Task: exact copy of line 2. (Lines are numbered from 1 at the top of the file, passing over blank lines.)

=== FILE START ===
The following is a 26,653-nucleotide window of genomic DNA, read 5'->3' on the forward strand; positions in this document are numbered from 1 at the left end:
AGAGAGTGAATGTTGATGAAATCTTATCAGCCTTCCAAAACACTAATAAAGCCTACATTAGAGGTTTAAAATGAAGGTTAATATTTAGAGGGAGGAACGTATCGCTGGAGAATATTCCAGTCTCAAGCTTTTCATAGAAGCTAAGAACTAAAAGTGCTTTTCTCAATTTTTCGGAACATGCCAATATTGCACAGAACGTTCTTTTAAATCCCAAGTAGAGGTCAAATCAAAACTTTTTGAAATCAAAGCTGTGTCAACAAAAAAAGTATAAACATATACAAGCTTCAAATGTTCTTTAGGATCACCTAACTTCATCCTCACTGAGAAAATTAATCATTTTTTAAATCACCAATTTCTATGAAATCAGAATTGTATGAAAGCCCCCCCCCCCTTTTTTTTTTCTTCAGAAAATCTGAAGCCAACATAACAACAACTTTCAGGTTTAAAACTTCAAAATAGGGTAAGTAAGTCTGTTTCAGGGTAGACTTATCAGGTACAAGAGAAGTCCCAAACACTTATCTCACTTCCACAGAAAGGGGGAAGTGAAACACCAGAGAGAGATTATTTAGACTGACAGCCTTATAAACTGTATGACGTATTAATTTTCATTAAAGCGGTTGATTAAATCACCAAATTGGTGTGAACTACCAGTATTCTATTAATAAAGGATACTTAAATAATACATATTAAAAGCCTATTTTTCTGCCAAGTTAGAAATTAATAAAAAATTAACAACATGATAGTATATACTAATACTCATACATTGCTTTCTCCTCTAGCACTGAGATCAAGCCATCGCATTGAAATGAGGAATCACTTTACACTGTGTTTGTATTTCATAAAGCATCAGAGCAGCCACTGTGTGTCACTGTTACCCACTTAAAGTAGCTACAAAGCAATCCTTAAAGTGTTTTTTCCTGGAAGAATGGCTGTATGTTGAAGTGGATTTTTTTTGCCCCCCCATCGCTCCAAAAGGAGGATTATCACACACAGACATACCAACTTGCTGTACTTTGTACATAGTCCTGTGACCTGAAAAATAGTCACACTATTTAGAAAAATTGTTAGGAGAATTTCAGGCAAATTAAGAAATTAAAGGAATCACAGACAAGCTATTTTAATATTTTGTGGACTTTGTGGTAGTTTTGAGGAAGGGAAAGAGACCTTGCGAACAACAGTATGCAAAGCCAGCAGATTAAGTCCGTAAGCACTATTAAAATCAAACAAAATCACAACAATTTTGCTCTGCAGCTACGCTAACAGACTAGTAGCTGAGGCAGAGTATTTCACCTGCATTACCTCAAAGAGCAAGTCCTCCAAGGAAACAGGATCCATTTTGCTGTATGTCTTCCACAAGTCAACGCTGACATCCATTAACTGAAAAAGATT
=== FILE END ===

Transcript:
AGAGAGTGAATGTTGATGAAATCTTATCAGCCTTCCAAAACACTAATAAAGCCTACATTAGAGGTTTAAAATGAAGGTTAATATTTAGAGGGAGGAACGTATCGCTGGAGAATATTCCAGTCTCAAGCTTTTCATAGAAGCTAAGAACTAAAAGTGCTTTTCTCAATTTTTCGGAACATGCCAATATTGCACAGAACGTTCTTTTAAATCCCAAGTAGAGGTCAAATCAAAACTTTTTGAAATCAAAGCTGTGTCAACAAAAAAAGTATAAACATATACAAGCTTCAAATGTTCTTTAGGATCACCTAACTTCATCCTCACTGAGAAAATTAATCATTTTTTAAATCACCAATTTCTATGAAATCAGAATTGTATGAAAGCCCCCCCCCCCTTTTTTTTTTCTTCAGAAAATCTGAAGCCAACATAACAACAACTTTCAGGTTTAAAACTTCAAAATAGGGTAAGTAAGTCTGTTTCAGGGTAGACTTATCAGGTACAAGAGAAGTCCCAAACACTTATCTCACTTCCACAGAAAGGGGGAAGTGAAACACCAGAGAGAGATTATTTAGACTGACAGCCTTATAAACTGTATGACGTATTAATTTTCATTAAAGCGGTTGATTAAATCACCAAATTGGTGTGAACTACCAGTATTCTATTAATAAAGGATACTTAAATAATACATATTAAAAGCCTATTTTTCTGCCAAGTTAGAAATTAATAAAAAATTAACAACATGATAGTATATACTAATACTCATACATTGCTTTCTCCTCTAGCACTGAGATCAAGCCATCGCATTGAAATGAGGAATCACTTTACACTGTGTTTGTATTTCATAAAGCATCAGAGCAGCCACTGTGTGTCACTGTTACCCACTTAAAGTAGCTACAAAGCAATCCTTAAAGTGTTTTTTCCTGGAAGAATGGCTGTATGTTGAAGTGGATTTTTTTTGCCCCCCCATCGCTCCAAAAGGAGGATTATCACACACAGACATACCAACTTGCTGTACTTTGTACATAGTCCTGTGACCTGAAAAATAGTCACACTATTTAGAAAAATTGTTAGGAGAATTTCAGGCAAATTAAGAAATTAAAGGAATCACAGACAAGCTATTTTAATATTTTGTGGACTTTGTGGTAGTTTTGAGGAAGGGAAAGAGACCTTGCGAACAACAGTATGCAAAGCCAGCAGATTAAGTCCGTAAGCACTATTAAAATCAAACAAAATCACAACAATTTTGCTCTGCAGCTACGCTAACAGACTAGTAGCTGAGGCAGAGTATTTCACCTGCATTACCTCAAAGAGCAAGTCCTCCAAGGAAACAGGATCCATTTTGCTGTATGTCTTCCACAAGTCAACGCTGACATCCATTAACTGAAAAAGATT